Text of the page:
Core77's editors spend time combing through the news so you don't have to. Here's a weekly roundup of our favorite stories from the World Wide Web.
While everyone is heated about Apple's headphone jack removal, this love story between human and iPod Classic is a nice reminder to take a step back and remember what's really important—actual music and our evolving methods of organizing it.
—Emily Engle, editorial assistant
I've always had a suspicion that the tote bag craze we've all been taking part in for the last decade is something of an eco-sham. No matter how virtuous they seem, there's no way that manufacturing promotional totes (that get used once, maybe twice) could actually be good for the environment. Well, The Atlantic has published the truth: cotton tote bags require 327 uses before their existence makes ecological sense! I'm ashamed to admit that I have two drawers full of totes that I've squirreled away over the years; that's roughly 9,810 more trips to the farmers' market before they've served their purpose.
—Rebecca Veit, columnist, Designing Women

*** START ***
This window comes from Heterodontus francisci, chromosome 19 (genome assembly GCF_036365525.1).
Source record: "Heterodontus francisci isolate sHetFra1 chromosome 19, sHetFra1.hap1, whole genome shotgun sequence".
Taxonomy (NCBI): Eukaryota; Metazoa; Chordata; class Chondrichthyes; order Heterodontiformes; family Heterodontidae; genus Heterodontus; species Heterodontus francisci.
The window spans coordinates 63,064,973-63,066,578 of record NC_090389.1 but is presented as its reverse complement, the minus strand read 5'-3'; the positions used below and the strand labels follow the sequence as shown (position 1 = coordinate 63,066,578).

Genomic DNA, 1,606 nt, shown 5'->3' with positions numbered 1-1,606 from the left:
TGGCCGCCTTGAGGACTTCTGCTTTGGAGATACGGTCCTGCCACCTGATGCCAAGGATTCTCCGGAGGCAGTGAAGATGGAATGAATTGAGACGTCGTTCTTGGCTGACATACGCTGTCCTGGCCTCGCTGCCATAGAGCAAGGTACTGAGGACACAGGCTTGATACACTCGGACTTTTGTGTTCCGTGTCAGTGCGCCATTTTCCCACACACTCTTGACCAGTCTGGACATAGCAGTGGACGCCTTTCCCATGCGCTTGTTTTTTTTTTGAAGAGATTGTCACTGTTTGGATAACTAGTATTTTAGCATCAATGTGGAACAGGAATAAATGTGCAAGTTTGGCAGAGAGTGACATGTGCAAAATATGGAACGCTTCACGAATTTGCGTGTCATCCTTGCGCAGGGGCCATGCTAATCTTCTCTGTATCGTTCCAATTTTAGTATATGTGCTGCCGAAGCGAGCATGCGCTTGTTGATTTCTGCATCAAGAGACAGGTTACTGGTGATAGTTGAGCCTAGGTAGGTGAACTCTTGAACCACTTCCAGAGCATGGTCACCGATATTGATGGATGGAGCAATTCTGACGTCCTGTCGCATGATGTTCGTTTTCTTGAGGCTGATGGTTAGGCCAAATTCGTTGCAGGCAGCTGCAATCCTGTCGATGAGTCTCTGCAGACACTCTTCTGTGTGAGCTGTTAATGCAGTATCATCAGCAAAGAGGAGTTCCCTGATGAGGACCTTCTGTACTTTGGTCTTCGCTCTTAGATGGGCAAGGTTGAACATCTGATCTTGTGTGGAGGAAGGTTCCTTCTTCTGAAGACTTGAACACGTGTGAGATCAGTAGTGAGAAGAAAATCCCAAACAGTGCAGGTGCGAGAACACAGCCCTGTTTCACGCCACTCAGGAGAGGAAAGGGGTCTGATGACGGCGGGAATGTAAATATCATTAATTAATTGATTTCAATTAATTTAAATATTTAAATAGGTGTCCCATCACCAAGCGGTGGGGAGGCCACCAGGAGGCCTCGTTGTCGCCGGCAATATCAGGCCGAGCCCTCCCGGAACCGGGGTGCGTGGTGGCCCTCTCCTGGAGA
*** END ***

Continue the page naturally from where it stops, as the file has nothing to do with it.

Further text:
A fun little read on history and issues of postwar art in Europe and the United States. In the words of Google Books: "When these essays first appeared in Artforum in 1976, their impact was immediate. They were discussed, annotated, cited, collected, and translated—the three issues of Artforum in which they appeared have become nearly impossible to obtain." Now, thanks to the good people at Monoskop, you can devour via this pdf.
—Carly Ayres, columnist, In the Details
The history of an amusement park ride you weren't even aware had a rich industrial history.
—Allison Fonder, community manager
Be soothed by this beautiful Norwegian eel robot. It lives underwater to care for seafaring equipment and eat unsuspecting Michael Crichton characters.
—Kat Bauman, contributing writer
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